Fujitsu is sponsoring seven PhD studentships in computational science to be undertaken in Welsh universities, as part of a new supercomputing-based research collaboration with HPC Wales.

As well as funding, PhD students will also have access to researchers and high-performance computing (HPC) specialists from Fujitsu Laboratories of Europe and the Technical Computing Solutions Unit of Fujitsu Limited.

The studentships form part of a wider strategic collaboration between HPC Wales and Fujitsu, designed to promote the uptake of high-performance computing (HPC) in Welsh industries. The studentship topic areas align with three of the Welsh Government’s priority areas – Energy and Environment, Advanced Materials and Manufacturing, and Life Sciences.

Masahiko Yamada, president of Fujitsu Limited’s Technical Computing Solutions Unit said, “The studentships cover areas that are of both commercial benefit and, importantly, will contribute to future society – through the development of low-carbon energy generation, a better understanding of the effects of climate change, the sequestration of carbon dioxide, and the use of genomics to battle infection and improve agriculture.”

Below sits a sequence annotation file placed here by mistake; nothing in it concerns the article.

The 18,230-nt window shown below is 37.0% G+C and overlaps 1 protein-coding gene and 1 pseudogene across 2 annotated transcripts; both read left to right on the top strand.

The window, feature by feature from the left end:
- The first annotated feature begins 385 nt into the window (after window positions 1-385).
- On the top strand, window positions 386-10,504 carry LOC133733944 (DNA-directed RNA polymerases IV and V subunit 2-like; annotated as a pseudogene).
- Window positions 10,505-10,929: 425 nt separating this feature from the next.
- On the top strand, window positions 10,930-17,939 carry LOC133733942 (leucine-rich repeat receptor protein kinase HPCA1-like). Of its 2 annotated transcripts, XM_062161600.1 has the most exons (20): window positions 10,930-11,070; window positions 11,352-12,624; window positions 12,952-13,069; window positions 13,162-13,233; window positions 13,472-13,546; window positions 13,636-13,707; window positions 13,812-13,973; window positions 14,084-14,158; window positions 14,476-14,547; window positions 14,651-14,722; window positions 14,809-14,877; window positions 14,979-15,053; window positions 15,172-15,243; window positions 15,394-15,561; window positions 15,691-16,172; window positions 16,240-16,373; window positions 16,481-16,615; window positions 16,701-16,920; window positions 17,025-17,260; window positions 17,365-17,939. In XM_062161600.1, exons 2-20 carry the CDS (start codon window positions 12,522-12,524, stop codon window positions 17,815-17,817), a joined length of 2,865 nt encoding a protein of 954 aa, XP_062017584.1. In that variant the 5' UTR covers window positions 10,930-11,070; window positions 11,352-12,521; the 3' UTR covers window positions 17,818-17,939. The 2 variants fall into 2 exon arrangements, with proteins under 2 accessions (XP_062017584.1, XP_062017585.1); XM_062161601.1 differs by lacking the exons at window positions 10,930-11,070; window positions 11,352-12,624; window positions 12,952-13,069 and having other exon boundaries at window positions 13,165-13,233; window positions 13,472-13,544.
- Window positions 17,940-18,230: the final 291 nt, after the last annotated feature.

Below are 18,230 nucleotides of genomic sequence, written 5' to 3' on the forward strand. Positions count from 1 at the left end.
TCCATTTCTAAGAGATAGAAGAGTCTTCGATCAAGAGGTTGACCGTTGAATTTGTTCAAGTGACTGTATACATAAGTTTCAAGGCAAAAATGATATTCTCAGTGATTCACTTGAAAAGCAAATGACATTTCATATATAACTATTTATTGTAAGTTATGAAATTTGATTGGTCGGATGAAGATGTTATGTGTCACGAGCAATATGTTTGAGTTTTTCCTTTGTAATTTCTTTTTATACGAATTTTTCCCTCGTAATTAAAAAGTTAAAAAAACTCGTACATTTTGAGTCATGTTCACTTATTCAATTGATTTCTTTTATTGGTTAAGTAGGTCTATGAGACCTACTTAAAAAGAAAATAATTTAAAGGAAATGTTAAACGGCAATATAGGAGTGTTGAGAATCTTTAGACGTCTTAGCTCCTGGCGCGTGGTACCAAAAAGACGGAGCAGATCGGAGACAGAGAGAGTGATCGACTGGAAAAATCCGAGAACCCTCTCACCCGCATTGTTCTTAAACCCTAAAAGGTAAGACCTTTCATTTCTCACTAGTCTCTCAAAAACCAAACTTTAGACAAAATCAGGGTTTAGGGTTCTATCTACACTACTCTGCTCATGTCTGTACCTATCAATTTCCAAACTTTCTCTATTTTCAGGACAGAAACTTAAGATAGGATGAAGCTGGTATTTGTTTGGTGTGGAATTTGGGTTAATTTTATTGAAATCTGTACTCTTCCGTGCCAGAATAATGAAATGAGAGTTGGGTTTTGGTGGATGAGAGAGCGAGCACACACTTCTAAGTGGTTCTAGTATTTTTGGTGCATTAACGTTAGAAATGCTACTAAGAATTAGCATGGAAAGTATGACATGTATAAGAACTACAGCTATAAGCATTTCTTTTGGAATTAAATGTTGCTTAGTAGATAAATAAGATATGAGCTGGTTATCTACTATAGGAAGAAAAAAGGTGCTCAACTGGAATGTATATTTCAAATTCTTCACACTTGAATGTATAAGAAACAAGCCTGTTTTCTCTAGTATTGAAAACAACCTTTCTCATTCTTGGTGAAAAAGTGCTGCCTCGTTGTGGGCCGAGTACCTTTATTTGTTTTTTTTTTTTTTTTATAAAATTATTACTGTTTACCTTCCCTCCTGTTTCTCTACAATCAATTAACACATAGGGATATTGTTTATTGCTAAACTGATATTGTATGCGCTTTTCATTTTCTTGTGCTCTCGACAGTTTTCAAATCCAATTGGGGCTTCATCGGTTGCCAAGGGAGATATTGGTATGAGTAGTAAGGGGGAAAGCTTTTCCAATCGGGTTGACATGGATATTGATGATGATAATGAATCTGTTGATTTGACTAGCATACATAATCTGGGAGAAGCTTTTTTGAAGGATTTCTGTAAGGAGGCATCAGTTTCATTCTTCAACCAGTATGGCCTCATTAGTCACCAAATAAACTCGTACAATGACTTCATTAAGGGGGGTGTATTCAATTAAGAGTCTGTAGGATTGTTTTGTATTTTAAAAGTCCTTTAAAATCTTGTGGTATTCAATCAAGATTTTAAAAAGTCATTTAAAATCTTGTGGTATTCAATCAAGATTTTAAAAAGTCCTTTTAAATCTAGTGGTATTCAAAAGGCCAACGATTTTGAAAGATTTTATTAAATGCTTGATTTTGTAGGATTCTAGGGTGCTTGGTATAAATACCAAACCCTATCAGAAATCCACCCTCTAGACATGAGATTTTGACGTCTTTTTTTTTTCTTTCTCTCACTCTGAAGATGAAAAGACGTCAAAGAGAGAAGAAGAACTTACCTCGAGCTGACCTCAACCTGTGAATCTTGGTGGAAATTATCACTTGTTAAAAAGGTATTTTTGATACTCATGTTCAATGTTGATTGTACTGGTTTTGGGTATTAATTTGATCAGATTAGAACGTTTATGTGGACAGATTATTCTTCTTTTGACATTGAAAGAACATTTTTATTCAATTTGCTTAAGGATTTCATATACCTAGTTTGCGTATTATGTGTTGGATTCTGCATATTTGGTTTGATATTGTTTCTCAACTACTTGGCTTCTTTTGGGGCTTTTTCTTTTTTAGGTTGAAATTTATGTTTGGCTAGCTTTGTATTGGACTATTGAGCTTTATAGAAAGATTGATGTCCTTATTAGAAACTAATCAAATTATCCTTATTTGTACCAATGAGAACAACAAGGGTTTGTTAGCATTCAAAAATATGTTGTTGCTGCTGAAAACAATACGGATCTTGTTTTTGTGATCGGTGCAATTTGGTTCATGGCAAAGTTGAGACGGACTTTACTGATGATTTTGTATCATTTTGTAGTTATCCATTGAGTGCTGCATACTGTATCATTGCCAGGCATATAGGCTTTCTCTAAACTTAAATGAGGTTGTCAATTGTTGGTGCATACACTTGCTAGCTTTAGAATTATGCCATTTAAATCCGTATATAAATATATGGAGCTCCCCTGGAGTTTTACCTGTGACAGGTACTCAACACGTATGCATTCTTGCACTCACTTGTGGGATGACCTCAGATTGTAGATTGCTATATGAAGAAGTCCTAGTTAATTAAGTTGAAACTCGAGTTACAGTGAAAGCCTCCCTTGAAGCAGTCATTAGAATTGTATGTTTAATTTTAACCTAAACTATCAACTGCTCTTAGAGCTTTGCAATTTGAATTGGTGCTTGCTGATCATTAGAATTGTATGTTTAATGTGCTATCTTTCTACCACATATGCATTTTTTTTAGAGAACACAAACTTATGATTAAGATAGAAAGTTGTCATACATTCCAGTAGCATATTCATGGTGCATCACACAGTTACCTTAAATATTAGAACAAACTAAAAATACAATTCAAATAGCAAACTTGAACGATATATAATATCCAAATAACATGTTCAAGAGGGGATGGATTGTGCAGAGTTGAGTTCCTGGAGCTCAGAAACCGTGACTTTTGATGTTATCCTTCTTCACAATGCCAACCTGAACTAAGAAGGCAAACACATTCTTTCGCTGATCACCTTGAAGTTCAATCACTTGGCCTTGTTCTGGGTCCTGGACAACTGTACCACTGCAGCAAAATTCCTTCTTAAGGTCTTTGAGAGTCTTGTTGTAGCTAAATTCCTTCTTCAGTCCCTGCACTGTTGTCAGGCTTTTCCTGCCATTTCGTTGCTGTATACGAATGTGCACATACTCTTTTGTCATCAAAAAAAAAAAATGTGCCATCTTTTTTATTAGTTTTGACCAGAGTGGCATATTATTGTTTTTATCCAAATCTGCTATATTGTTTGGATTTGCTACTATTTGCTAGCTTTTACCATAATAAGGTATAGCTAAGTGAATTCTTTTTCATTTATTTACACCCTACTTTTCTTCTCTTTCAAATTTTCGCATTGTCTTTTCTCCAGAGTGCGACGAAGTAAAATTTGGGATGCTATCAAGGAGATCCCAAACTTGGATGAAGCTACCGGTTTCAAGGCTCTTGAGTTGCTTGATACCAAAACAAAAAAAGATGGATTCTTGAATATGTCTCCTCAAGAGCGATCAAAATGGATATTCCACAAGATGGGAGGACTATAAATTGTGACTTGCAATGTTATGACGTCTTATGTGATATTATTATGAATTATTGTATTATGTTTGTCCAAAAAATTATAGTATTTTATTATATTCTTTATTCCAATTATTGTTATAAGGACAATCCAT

Three of the PhD studentships are targeted specifically at the marine energy industry, two are in the field of genomics, one will examine the consequences of climate change on global sea level, and one will study the topography and heat flow of the Earth’s mantle, which will be of value to the oil and gas industry.

A further 13 studentships are expected to be announced in July 2012 and July 2013.

The news comes a month after Fujitsu was awarded a £15 million contract to provide a distributed grid for HPC Wales, with two primary hubs in Cardiff and Pembroke Dock. The project and aims to position Wales as a leading international centre for specialist computational research.

HPC Wales will eventually consist of 1,400 nodes deployed in a range of academic sites, including Swansea, Cardiff, Aberystwyth, Bangor, Glamorgan, Swansea Met, Newport and Glyndwr, providing a combined performance of 190 teraflops. Other tech companies taking part in the project include Microsoft, Cisco and Symantec.